But she also has tried to find normalcy amid the frenzied pace of her life.
She makes time to hang out with friends at the mall, or at her favorite eatery, Panda Express.
"She can be silly," friend Nia Joseph said. "I think many people don't realize that about her."
The two often hang out at Nia's home in Westchase, watching TV or surfing the Internet. "Just a lot of nothing," Nia said.
What's striking to many is the composure with which Ayushe lives her life. She's seldom emotional, they say.
She admits to good days and bad days.
"Christmas was difficult," she said. Not so much because her family was religious, but because it was a time of year when families are together.
• • •
College acceptance letters started to roll in over the winter. The University of Alabama was first, followed by two Florida schools and a handful of private universities up North.
But with all the uncertainties in her life, Ayushe wasn't sure where she would — or could — go.
She said her father, 45, calls periodically, proclaiming his innocence and offering assurances that things will be okay.
She last heard from him in April, and the two spoke for about 20 minutes. She told him she and her sister were doing well in school. He told her he was worried about how things were going with his case.
"He could sense his release from prison wasn't going to happen soon," she said. "And his trial wasn't going to start any time soon."
Ayushe said she doesn't know what to think about his guilt or innocence. It hasn't been the problem foremost in her mind. What has been is her sister's future. The Kirks had agreed to take the girls in for the school year, which would allow Ayushe to graduate from Alonso and her sister to finish fifth grade at Westchase Elementary.
But there was no plan beyond that.
Ayushe said she was prepared to forgo more prestigious college opportunities and stay in Tampa with her sister and attend the University of South Florida.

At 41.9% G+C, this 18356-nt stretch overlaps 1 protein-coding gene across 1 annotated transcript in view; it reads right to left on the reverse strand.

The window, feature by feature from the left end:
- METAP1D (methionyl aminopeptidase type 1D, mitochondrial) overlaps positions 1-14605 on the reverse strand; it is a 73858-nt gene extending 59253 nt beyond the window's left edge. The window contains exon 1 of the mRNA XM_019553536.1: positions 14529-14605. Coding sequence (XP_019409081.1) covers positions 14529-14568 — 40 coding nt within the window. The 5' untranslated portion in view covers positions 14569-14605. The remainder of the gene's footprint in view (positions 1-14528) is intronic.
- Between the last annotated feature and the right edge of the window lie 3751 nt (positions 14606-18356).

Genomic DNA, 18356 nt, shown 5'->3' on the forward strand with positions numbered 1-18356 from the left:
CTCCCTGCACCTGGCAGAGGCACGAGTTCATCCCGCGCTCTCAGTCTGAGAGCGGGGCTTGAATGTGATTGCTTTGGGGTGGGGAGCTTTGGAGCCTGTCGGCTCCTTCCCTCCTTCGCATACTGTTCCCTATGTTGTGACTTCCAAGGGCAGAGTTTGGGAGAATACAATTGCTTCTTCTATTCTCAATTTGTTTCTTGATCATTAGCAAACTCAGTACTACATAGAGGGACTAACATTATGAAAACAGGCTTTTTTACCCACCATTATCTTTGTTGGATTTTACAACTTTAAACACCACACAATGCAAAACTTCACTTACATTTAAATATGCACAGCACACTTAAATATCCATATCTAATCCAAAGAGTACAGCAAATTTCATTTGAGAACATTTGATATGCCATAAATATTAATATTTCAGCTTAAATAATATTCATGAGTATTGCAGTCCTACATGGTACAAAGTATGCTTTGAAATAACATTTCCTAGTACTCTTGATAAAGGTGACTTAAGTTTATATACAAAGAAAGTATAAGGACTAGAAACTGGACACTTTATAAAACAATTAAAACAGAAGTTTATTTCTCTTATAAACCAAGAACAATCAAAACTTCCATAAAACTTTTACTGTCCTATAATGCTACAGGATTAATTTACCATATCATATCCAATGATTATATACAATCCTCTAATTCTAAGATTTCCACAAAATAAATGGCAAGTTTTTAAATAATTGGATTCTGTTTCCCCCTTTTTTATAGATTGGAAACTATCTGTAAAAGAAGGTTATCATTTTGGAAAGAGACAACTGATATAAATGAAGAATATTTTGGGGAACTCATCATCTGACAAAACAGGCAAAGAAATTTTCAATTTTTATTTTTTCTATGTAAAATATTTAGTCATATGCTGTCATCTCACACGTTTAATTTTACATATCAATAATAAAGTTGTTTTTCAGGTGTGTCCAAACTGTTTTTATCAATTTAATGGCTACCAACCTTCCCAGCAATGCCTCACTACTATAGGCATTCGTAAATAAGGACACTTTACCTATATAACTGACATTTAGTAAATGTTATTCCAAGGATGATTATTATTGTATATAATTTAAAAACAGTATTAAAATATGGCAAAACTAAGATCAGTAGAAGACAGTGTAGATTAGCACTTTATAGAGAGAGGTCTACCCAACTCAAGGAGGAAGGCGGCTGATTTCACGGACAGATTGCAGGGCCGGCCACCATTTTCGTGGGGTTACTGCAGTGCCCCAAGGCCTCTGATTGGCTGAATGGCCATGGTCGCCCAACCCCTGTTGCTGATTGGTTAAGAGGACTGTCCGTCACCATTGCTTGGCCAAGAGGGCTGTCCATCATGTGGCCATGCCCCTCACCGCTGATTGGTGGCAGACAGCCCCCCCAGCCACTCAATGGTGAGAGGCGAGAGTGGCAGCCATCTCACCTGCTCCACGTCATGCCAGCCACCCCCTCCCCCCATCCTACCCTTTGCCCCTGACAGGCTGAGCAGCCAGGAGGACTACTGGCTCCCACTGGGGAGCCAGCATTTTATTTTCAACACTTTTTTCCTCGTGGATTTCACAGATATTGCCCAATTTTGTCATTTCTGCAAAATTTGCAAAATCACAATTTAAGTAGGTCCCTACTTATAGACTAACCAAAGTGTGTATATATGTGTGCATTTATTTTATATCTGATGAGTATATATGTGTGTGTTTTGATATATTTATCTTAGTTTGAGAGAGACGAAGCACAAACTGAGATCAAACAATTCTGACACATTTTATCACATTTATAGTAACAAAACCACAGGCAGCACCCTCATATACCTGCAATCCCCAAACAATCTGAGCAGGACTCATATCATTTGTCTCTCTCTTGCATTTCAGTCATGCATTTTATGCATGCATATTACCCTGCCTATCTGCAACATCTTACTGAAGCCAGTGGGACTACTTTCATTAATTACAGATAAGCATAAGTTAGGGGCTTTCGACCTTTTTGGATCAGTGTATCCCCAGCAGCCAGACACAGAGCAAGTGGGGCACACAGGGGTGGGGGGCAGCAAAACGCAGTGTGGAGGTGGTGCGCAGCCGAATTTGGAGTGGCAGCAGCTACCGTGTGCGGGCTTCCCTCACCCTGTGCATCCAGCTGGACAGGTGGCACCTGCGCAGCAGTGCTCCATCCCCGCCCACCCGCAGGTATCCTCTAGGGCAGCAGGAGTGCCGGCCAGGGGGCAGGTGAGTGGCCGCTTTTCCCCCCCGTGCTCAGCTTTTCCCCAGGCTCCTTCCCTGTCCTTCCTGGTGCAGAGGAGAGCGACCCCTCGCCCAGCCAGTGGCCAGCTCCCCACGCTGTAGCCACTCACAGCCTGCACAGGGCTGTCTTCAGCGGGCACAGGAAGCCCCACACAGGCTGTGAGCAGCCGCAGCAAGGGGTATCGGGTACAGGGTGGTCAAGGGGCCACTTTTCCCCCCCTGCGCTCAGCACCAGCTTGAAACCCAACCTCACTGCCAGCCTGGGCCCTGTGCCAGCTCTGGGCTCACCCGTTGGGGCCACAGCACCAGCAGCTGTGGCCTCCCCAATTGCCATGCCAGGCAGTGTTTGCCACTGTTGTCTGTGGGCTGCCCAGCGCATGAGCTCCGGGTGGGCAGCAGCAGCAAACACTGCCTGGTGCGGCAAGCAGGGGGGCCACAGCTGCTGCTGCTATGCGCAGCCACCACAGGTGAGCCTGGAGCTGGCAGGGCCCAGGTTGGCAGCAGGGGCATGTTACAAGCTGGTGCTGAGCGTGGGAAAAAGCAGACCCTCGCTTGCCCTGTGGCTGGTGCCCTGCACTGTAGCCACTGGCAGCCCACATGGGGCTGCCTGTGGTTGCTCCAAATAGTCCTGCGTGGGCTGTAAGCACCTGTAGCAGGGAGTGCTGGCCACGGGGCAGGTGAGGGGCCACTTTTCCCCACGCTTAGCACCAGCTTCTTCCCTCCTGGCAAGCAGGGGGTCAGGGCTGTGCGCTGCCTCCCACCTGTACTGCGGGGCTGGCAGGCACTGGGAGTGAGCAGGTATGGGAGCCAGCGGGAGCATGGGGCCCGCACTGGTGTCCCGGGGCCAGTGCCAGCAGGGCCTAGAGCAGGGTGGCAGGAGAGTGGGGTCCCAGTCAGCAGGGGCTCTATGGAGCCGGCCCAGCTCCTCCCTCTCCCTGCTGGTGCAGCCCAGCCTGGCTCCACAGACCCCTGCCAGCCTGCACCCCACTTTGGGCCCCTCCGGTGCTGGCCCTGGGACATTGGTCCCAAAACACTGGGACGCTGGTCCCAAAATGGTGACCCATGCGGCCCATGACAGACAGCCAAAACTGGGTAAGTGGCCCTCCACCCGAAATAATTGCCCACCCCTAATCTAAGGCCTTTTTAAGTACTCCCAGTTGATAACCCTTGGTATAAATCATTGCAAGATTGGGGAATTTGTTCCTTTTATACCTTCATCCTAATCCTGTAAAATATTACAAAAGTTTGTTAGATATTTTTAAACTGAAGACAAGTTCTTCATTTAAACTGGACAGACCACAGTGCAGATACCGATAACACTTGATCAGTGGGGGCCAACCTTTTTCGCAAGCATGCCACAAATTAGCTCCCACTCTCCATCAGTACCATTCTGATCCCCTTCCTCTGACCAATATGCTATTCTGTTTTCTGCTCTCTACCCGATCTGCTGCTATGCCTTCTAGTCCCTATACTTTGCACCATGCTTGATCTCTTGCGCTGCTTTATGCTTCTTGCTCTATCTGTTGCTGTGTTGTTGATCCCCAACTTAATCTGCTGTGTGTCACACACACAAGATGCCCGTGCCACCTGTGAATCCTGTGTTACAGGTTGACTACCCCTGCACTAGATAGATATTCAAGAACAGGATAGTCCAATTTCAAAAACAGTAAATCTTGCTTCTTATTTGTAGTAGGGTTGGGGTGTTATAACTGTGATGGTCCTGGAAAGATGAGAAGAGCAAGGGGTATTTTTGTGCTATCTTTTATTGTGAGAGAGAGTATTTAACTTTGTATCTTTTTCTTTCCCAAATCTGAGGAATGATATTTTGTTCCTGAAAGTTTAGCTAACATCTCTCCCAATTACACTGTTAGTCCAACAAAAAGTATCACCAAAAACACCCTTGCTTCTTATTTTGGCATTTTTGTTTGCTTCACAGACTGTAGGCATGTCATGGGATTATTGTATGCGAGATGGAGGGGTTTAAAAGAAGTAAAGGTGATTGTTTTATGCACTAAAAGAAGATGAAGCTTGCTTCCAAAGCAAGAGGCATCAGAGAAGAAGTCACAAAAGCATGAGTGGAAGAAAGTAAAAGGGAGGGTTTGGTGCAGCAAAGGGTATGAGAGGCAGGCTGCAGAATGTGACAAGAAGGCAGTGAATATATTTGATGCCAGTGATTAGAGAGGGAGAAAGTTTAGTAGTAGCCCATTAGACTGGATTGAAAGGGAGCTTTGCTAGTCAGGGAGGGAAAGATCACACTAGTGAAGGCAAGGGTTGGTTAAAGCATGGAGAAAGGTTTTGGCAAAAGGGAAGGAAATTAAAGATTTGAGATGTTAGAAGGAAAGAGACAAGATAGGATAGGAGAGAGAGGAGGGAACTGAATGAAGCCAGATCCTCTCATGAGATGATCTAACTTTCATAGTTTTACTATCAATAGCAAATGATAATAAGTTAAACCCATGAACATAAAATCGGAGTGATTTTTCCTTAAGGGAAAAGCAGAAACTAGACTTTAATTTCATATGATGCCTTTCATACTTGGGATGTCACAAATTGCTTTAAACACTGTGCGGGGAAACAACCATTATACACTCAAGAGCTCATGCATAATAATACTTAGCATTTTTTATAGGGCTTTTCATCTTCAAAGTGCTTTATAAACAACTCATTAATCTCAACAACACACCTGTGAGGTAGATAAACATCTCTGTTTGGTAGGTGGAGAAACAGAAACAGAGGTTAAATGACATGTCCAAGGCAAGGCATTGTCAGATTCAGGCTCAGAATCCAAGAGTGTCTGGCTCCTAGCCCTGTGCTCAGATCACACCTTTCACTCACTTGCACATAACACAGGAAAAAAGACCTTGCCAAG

But recently that uncertainty was eased when another family friend, in Safety Harbor, agreed to take her sister in.
"I think that took a huge weight off her shoulders," said Isaac, her student government adviser.
In April, she chose Columbia University in New York.
• • •
On a recent evening, hundreds of Alonso High seniors, along with their parents and other family and friends, put on their Sunday best and streamed into the school auditorium for an awards ceremony.
Ayushe arrived in a beautiful red dress that she bought, with her best friend Nia at her side.
Ayushe was called to the stage repeatedly — to receive the National Merit Scholar award, the Tampa Tribune Honor Scholar recognition and the President's Education Award. She was one of 10 Golden Ravens, an award given to the top all-around seniors.
Presenters rattled off her many achievements: winner of the Barnes Scholarship, worth up to $60,000 over four years, and the national Horatio Alger Scholarship, worth $20,000; and acceptance to the University of Alabama, the University of Florida, Fordham University, New York University and Columbia, where she has accepted a full scholarship and expects to study business and journalism.
They also announced she would be the class valedictorian, finishing with the highest grade-point average in the 12-year history of the school — a weighted 7.32 — drawing gasps from the audience.
She also received a standing ovation after being one of two students to receive the night's biggest prize, the Principal's Award.
Ayushe, her sister and the Kirks posed for pictures, with the teenager struggling to hold on to her many awards and a bouquet of flowers.
• • •
A year ago, as a junior, Ayushe volunteered as an usher at Alonso High's graduation. Her parents drove her there and decided to stick around to watch.
They noticed that the parents of the valedictorian and salutatorian got to sit in a reserved section up front.
"Hey, next year we get to sit up front, and you get to speak," they told her.
On Wednesday, Ayushe will feel their absence.
"It will hit me at some point," she expects. "Maybe at rehearsal."
But when she looks out at the audience, she knows that her sister will be there, along with the Kirks and other family friends. Her caseworker and court-appointed legal advocate have been invited, too. And, of course, her Alonso High family.
"It's not that they will ever replace Mom and Dad," she said, "but there's still someone out there cheering for me."
Richard Martin can be reached at firstname.lastname@example.org or (813) 226-3322. His daughter is friends with Ayushe Misra.